HSBC plans to quadruple the number of mainland Chinese companies covered by research from its China joint venture over the next two years as it seeks to take advantage of its headstart as the first international bank to have majority control of its mainland securities firm.
Shenzhen-based HSBC Qianhai Securities, run in conjunction with a local government investment vehicle holding 49 percent, began operating a year ago offering equity and debt underwriting, research and broking as well as M&A advice and investment advisory work.
In addition to the 280 Chinese companies covered already by the bank, HSBC Qianhai has added more than 80 mainland-listed stocks since it opened, and plans to have expanded that to 400, according to Irene Ho, chief executive of HSBC Qianhai, in an interview with Reuters.
“We expect to get to 400 in two years – there or there abouts,” Ho said.
HSBC is working to take advantage of what executives believe is a three-year headstart on international rivals because of its majority control, which it gained by virtue of rules favouring Hong Kong businesses.
Last Friday UBS became only the second bank to gain approval for 51 percent control under a broader relaxation of financial-sector ownership by Beijing.
The opening up of China’s financial sector promises huge opportunities for international players, until now mostly operating on the margins of mainland markets.
Analysts at UBS have forecast that foreign banks could quadruple their revenues from brokerage in China by 2025 if the trend of market opening continues. Last year, foreigners took 1.3 percent of the total fee pool, according to the UBS report, published in June.
Banks have been beefing up their research teams in recent years and market leaders such as Goldman Sachs, Citigroup, Morgan Stanley, UBS, and Credit Suisse, produce research on between 150 and 400 listed Chinese companies each.
Helping foreign banks this year has been the acceptance of mainland Chinese stocks and bonds into global benchmark indices, forcing index-tracking investors to invest onshore for the first time.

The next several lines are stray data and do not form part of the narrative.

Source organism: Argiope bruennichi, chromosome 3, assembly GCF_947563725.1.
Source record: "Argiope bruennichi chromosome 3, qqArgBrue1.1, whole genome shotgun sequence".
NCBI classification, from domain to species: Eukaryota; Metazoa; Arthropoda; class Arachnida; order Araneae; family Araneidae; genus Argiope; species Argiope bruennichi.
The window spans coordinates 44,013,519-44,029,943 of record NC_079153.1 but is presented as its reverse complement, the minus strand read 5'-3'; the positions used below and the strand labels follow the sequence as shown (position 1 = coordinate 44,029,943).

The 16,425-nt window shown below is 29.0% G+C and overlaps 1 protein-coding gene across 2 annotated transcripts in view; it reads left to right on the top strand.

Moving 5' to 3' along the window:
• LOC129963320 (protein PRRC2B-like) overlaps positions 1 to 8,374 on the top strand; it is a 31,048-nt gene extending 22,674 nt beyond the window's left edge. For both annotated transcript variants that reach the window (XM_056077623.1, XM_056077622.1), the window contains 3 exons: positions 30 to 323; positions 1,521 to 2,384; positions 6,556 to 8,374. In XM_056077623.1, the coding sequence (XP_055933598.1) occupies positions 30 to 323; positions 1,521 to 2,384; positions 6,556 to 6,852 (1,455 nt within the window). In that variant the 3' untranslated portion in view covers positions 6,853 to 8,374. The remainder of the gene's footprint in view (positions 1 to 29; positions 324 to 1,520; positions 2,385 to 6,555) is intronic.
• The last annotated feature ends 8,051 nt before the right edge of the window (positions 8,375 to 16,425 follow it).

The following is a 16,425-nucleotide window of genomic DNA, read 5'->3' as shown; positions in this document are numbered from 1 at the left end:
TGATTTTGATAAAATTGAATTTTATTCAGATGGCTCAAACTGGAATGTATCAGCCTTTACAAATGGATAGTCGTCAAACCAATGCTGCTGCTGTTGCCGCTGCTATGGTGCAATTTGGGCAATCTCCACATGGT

While index inclusion is only gradual and investor appetite this year has been dented by market falls – China’s blue-chip CSI Index has fallen about 19 percent since Jan. 1 – executives are still confident in the longer-term opportunity.
“The key point here is they (investors) are all getting set up to trade China, and in a way it’s not a bad thing for us that it’s a difficult market because that gives them time to get set up, while we are developing our platform as well,” Gordon French, HSBC‘s Asia-Pacific head of global banking and markets, told Reuters.
PIVOT TO ASIA
More than 180 people now work for HSBC Qianhai – it also has branches in Beijing and Shanghai – and the bank considers it a key part of its “pivot to Asia” strategy, announced in 2015.
Asia accounted for more than three quarters of HSBC’s adjusted pre-tax profits last year.
Bankers travel regularly between the bank’s regional Hong Kong headquarters and its Qianhai offices, with French making 10 trips so far this year to attend senior staff meetings.
HSBC is now preparing to apply for additional licences for its Qianhai business that would allow it to offer structured financing, asset backed securities and other wealth management products, and also fixed-income trading – part of a push, French said, to bring HSBC’s full range of services to China.
“The reason we are doing this is because we want to build a platform of product and services which looks extremely similar to what we currently have in Hong Kong and London, meaning full service, universal banking,” he said.